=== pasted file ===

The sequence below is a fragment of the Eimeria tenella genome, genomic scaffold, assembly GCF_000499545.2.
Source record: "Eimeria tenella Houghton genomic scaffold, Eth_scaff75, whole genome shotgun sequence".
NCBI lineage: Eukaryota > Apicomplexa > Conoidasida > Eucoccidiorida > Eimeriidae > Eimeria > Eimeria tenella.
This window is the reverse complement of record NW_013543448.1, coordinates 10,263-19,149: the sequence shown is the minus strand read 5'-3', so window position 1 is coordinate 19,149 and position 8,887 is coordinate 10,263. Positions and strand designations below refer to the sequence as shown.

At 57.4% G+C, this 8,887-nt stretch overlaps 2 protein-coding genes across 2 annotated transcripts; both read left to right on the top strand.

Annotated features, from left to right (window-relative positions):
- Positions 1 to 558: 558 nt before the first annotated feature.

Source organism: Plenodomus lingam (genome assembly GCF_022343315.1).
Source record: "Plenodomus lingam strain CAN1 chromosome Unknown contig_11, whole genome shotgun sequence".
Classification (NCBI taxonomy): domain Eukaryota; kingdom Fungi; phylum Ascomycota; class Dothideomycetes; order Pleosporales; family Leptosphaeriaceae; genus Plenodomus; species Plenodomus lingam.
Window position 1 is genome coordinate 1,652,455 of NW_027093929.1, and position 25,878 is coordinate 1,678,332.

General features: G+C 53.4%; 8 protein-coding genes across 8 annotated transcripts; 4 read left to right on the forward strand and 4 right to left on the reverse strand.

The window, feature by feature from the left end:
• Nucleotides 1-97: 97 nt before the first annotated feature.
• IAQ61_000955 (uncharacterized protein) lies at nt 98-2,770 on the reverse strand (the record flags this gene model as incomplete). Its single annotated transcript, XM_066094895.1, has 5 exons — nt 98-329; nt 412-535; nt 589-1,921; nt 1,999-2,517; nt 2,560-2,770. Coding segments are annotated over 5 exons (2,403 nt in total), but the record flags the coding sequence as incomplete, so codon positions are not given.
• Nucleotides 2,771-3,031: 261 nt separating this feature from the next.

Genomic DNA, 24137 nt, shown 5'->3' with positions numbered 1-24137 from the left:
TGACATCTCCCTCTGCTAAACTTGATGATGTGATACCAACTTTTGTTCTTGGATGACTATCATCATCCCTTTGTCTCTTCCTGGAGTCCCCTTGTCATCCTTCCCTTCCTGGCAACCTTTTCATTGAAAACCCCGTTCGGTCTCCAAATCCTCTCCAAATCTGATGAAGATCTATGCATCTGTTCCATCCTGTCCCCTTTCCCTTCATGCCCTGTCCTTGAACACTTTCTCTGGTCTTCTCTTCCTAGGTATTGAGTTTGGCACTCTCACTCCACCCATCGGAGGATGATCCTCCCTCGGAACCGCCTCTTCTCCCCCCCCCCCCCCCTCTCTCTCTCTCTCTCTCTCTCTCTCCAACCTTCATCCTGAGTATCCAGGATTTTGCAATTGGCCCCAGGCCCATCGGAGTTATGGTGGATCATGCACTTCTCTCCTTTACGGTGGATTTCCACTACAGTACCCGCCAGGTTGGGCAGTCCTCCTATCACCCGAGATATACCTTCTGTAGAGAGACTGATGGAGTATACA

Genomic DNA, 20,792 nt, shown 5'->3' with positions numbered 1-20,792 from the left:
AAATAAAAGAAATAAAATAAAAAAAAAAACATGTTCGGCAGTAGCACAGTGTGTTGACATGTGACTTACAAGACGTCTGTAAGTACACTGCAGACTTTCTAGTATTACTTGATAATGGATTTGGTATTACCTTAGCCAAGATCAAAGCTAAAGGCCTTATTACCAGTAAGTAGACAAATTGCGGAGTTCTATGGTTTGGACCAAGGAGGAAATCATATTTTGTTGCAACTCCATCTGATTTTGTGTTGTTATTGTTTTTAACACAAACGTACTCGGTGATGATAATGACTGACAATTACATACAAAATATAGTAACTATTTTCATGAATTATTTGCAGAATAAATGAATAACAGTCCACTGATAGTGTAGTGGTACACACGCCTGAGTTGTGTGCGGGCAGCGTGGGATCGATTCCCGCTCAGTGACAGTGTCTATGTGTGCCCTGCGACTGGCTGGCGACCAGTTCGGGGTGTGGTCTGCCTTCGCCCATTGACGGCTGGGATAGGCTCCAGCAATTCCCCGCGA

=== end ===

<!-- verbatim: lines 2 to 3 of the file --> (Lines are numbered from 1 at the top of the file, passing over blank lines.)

Source record: "Eimeria tenella Houghton genomic scaffold, Eth_scaff75, whole genome shotgun sequence".
NCBI lineage: Eukaryota > Apicomplexa > Conoidasida > Eucoccidiorida > Eimeriidae > Eimeria > Eimeria tenella.